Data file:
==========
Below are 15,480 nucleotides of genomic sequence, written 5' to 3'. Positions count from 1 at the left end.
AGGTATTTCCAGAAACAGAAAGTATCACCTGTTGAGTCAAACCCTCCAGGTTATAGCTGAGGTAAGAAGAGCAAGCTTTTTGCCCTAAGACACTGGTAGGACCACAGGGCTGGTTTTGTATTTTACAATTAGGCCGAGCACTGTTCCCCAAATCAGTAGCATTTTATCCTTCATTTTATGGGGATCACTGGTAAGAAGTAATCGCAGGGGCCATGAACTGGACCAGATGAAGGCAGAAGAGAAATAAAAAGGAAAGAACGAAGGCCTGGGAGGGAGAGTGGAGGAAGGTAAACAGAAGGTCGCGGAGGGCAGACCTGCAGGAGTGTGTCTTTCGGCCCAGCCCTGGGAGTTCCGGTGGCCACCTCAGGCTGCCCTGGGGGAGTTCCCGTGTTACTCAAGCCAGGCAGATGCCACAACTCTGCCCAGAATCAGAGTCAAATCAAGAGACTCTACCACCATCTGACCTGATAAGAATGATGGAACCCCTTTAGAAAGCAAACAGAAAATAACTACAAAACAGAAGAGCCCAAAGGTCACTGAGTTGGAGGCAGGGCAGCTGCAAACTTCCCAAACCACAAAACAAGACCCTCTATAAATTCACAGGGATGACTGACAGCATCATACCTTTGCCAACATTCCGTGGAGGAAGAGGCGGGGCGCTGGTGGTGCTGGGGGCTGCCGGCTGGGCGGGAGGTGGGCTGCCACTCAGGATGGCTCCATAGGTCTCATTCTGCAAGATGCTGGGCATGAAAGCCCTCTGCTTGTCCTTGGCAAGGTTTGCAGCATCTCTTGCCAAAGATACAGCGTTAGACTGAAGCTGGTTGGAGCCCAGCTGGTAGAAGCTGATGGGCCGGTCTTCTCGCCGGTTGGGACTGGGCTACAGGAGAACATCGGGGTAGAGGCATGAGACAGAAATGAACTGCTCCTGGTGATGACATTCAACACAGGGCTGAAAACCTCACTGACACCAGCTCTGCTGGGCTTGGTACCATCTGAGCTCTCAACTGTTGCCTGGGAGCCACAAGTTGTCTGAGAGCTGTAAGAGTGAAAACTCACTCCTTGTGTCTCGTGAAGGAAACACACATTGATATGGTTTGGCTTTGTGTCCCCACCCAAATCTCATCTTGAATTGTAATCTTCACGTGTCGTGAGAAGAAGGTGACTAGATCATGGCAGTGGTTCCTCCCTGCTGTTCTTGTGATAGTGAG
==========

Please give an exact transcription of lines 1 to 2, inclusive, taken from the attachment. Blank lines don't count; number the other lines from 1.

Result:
Below are 15,480 nucleotides of genomic sequence, written 5' to 3'. Positions count from 1 at the left end.
AGGTATTTCCAGAAACAGAAAGTATCACCTGTTGAGTCAAACCCTCCAGGTTATAGCTGAGGTAAGAAGAGCAAGCTTTTTGCCCTAAGACACTGGTAGGACCACAGGGCTGGTTTTGTATTTTACAATTAGGCCGAGCACTGTTCCCCAAATCAGTAGCATTTTATCCTTCATTTTATGGGGATCACTGGTAAGAAGTAATCGCAGGGGCCATGAACTGGACCAGATGAAGGCAGAAGAGAAATAAAAAGGAAAGAACGAAGGCCTGGGAGGGAGAGTGGAGGAAGGTAAACAGAAGGTCGCGGAGGGCAGACCTGCAGGAGTGTGTCTTTCGGCCCAGCCCTGGGAGTTCCGGTGGCCACCTCAGGCTGCCCTGGGGGAGTTCCCGTGTTACTCAAGCCAGGCAGATGCCACAACTCTGCCCAGAATCAGAGTCAAATCAAGAGACTCTACCACCATCTGACCTGATAAGAATGATGGAACCCCTTTAGAAAGCAAACAGAAAATAACTACAAAACAGAAGAGCCCAAAGGTCACTGAGTTGGAGGCAGGGCAGCTGCAAACTTCCCAAACCACAAAACAAGACCCTCTATAAATTCACAGGGATGACTGACAGCATCATACCTTTGCCAACATTCCGTGGAGGAAGAGGCGGGGCGCTGGTGGTGCTGGGGGCTGCCGGCTGGGCGGGAGGTGGGCTGCCACTCAGGATGGCTCCATAGGTCTCATTCTGCAAGATGCTGGGCATGAAAGCCCTCTGCTTGTCCTTGGCAAGGTTTGCAGCATCTCTTGCCAAAGATACAGCGTTAGACTGAAGCTGGTTGGAGCCCAGCTGGTAGAAGCTGATGGGCCGGTCTTCTCGCCGGTTGGGACTGGGCTACAGGAGAACATCGGGGTAGAGGCATGAGACAGAAATGAACTGCTCCTGGTGATGACATTCAACACAGGGCTGAAAACCTCACTGACACCAGCTCTGCTGGGCTTGGTACCATCTGAGCTCTCAACTGTTGCCTGGGAGCCACAAGTTGTCTGAGAGCTGTAAGAGTGAAAACTCACTCCTTGTGTCTCGTGAAGGAAACACACATTGATATGGTTTGGCTTTGTGTCCCCACCCAAATCTCATCTTGAATTGTAATCTTCACGTGTCGTGAGAAGAAGGTGACTAGATCATGGCAGTGGTTCCTCCCTGCTGTTCTTGTGATAGTGAG